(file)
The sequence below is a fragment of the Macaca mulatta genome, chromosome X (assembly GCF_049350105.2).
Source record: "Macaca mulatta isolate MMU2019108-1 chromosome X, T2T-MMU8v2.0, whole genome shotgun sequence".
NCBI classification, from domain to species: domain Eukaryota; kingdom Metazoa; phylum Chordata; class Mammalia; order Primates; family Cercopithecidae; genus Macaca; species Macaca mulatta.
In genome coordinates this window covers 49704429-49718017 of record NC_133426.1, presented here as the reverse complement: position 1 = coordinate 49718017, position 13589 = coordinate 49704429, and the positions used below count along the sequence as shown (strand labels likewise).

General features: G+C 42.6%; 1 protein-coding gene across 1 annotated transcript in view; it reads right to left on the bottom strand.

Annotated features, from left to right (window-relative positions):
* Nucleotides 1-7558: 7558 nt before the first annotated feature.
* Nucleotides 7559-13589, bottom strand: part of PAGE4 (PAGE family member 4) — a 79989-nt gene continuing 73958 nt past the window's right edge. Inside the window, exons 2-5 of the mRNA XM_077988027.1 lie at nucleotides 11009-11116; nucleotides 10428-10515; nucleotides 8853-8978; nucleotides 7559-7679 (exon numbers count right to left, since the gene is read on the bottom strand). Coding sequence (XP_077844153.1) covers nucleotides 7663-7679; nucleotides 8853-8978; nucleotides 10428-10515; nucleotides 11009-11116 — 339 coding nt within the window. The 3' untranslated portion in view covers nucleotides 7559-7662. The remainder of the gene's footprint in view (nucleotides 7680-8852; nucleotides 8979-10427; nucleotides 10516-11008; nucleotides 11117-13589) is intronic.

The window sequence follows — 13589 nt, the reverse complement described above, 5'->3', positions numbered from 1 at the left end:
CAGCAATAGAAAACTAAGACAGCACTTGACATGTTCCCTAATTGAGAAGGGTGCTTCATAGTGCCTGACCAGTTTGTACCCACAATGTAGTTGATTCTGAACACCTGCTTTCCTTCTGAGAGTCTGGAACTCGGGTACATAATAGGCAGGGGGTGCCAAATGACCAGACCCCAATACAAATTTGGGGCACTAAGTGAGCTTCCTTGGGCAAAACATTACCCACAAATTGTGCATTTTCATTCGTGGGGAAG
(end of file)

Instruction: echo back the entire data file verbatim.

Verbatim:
The sequence below is a fragment of the Macaca mulatta genome, chromosome X (assembly GCF_049350105.2).
Source record: "Macaca mulatta isolate MMU2019108-1 chromosome X, T2T-MMU8v2.0, whole genome shotgun sequence".
NCBI classification, from domain to species: domain Eukaryota; kingdom Metazoa; phylum Chordata; class Mammalia; order Primates; family Cercopithecidae; genus Macaca; species Macaca mulatta.
In genome coordinates this window covers 49704429-49718017 of record NC_133426.1, presented here as the reverse complement: position 1 = coordinate 49718017, position 13589 = coordinate 49704429, and the positions used below count along the sequence as shown (strand labels likewise).

General features: G+C 42.6%; 1 protein-coding gene across 1 annotated transcript in view; it reads right to left on the bottom strand.

Annotated features, from left to right (window-relative positions):
* Nucleotides 1-7558: 7558 nt before the first annotated feature.
* Nucleotides 7559-13589, bottom strand: part of PAGE4 (PAGE family member 4) — a 79989-nt gene continuing 73958 nt past the window's right edge. Inside the window, exons 2-5 of the mRNA XM_077988027.1 lie at nucleotides 11009-11116; nucleotides 10428-10515; nucleotides 8853-8978; nucleotides 7559-7679 (exon numbers count right to left, since the gene is read on the bottom strand). Coding sequence (XP_077844153.1) covers nucleotides 7663-7679; nucleotides 8853-8978; nucleotides 10428-10515; nucleotides 11009-11116 — 339 coding nt within the window. The 3' untranslated portion in view covers nucleotides 7559-7662. The remainder of the gene's footprint in view (nucleotides 7680-8852; nucleotides 8979-10427; nucleotides 10516-11008; nucleotides 11117-13589) is intronic.

The window sequence follows — 13589 nt, the reverse complement described above, 5'->3', positions numbered from 1 at the left end:
CAGCAATAGAAAACTAAGACAGCACTTGACATGTTCCCTAATTGAGAAGGGTGCTTCATAGTGCCTGACCAGTTTGTACCCACAATGTAGTTGATTCTGAACACCTGCTTTCCTTCTGAGAGTCTGGAACTCGGGTACATAATAGGCAGGGGGTGCCAAATGACCAGACCCCAATACAAATTTGGGGCACTAAGTGAGCTTCCTTGGGCAAAACATTACCCACAAATTGTGCATTTTCATTCGTGGGGAAG